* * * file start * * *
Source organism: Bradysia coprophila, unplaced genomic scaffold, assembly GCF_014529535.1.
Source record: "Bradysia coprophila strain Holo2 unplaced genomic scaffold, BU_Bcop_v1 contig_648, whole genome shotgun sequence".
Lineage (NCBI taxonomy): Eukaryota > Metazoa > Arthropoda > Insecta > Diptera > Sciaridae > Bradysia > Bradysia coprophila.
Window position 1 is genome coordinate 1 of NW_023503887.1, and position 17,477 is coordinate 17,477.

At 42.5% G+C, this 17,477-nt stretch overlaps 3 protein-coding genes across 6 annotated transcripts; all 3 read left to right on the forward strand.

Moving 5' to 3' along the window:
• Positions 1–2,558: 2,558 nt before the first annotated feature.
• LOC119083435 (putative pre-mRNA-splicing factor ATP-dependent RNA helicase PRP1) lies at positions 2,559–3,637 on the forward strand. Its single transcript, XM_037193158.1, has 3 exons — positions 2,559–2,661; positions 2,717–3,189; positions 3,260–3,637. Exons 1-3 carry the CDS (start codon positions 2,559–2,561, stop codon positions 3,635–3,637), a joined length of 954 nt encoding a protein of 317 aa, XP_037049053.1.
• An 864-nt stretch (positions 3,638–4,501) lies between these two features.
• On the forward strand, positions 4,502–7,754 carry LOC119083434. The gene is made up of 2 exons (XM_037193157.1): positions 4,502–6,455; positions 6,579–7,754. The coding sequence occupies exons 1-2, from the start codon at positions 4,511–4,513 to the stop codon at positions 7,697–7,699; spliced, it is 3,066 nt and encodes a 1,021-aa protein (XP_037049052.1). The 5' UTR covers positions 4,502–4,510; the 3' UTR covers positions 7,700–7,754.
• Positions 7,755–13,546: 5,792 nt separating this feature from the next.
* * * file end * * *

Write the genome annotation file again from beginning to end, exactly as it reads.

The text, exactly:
Source organism: Bradysia coprophila, unplaced genomic scaffold, assembly GCF_014529535.1.
Source record: "Bradysia coprophila strain Holo2 unplaced genomic scaffold, BU_Bcop_v1 contig_648, whole genome shotgun sequence".
Lineage (NCBI taxonomy): Eukaryota > Metazoa > Arthropoda > Insecta > Diptera > Sciaridae > Bradysia > Bradysia coprophila.
Window position 1 is genome coordinate 1 of NW_023503887.1, and position 17,477 is coordinate 17,477.

At 42.5% G+C, this 17,477-nt stretch overlaps 3 protein-coding genes across 6 annotated transcripts; all 3 read left to right on the forward strand.

Moving 5' to 3' along the window:
• Positions 1–2,558: 2,558 nt before the first annotated feature.
• LOC119083435 (putative pre-mRNA-splicing factor ATP-dependent RNA helicase PRP1) lies at positions 2,559–3,637 on the forward strand. Its single transcript, XM_037193158.1, has 3 exons — positions 2,559–2,661; positions 2,717–3,189; positions 3,260–3,637. Exons 1-3 carry the CDS (start codon positions 2,559–2,561, stop codon positions 3,635–3,637), a joined length of 954 nt encoding a protein of 317 aa, XP_037049053.1.
• An 864-nt stretch (positions 3,638–4,501) lies between these two features.
• On the forward strand, positions 4,502–7,754 carry LOC119083434. The gene is made up of 2 exons (XM_037193157.1): positions 4,502–6,455; positions 6,579–7,754. The coding sequence occupies exons 1-2, from the start codon at positions 4,511–4,513 to the stop codon at positions 7,697–7,699; spliced, it is 3,066 nt and encodes a 1,021-aa protein (XP_037049052.1). The 5' UTR covers positions 4,502–4,510; the 3' UTR covers positions 7,700–7,754.
• Positions 7,755–13,546: 5,792 nt separating this feature from the next.